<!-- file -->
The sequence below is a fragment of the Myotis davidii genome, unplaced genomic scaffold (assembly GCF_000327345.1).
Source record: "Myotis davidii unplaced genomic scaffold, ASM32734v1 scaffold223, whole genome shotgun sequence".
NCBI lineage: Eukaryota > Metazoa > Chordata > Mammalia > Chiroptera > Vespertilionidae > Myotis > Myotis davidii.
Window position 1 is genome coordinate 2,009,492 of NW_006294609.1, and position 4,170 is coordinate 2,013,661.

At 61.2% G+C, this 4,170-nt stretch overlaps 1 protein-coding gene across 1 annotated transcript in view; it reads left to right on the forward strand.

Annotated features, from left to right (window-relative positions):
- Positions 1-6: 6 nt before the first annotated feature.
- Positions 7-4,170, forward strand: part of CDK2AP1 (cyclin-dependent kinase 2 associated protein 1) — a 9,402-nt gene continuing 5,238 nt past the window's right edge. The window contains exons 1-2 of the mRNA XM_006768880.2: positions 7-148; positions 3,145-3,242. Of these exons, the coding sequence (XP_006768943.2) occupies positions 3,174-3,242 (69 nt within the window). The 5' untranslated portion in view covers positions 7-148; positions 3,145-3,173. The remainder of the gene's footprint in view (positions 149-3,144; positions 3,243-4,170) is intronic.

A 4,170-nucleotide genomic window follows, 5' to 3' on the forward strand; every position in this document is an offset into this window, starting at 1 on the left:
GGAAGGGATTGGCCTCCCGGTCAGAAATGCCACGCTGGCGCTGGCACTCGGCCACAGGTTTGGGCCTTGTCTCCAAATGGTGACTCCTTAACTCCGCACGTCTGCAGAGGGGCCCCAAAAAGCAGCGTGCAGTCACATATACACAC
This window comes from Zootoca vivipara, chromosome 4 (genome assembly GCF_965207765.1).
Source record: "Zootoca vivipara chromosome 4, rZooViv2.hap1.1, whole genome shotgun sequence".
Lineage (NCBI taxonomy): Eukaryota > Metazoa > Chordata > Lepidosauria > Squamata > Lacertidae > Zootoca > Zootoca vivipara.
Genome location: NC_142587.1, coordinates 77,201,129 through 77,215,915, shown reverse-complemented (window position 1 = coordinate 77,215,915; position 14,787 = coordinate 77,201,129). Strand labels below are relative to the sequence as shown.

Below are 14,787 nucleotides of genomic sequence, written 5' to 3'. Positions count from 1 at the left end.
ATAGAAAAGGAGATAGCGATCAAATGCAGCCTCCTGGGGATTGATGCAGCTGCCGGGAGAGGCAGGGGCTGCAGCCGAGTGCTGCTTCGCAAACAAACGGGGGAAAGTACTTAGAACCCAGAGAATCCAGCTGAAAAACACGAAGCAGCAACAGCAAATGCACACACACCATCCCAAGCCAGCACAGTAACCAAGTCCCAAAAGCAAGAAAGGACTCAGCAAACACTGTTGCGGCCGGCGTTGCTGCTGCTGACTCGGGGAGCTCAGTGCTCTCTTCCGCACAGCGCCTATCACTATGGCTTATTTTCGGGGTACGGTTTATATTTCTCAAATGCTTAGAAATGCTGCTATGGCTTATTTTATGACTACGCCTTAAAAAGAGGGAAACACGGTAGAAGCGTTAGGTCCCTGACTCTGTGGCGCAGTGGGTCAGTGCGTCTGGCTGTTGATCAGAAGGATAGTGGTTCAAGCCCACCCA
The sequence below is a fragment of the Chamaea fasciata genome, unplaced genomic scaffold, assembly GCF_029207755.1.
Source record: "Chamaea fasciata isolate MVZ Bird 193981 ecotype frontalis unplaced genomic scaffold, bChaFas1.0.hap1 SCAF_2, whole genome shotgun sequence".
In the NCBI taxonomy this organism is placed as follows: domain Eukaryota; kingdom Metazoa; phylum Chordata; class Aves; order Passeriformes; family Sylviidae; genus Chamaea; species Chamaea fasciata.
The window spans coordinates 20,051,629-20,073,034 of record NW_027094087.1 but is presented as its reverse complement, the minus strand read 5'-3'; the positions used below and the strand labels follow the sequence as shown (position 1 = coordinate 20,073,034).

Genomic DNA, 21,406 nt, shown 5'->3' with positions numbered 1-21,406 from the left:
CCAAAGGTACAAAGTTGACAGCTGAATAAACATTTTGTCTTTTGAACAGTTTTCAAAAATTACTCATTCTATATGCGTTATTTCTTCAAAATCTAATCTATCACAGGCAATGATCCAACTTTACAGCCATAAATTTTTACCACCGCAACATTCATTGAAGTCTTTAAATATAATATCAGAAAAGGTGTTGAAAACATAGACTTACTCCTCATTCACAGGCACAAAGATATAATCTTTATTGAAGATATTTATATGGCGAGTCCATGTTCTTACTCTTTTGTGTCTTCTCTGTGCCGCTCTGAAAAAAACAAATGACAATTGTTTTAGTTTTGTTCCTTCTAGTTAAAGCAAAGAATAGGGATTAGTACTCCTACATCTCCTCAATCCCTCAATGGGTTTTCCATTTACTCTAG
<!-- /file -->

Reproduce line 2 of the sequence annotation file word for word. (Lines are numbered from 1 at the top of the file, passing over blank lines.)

Source record: "Myotis davidii unplaced genomic scaffold, ASM32734v1 scaffold223, whole genome shotgun sequence".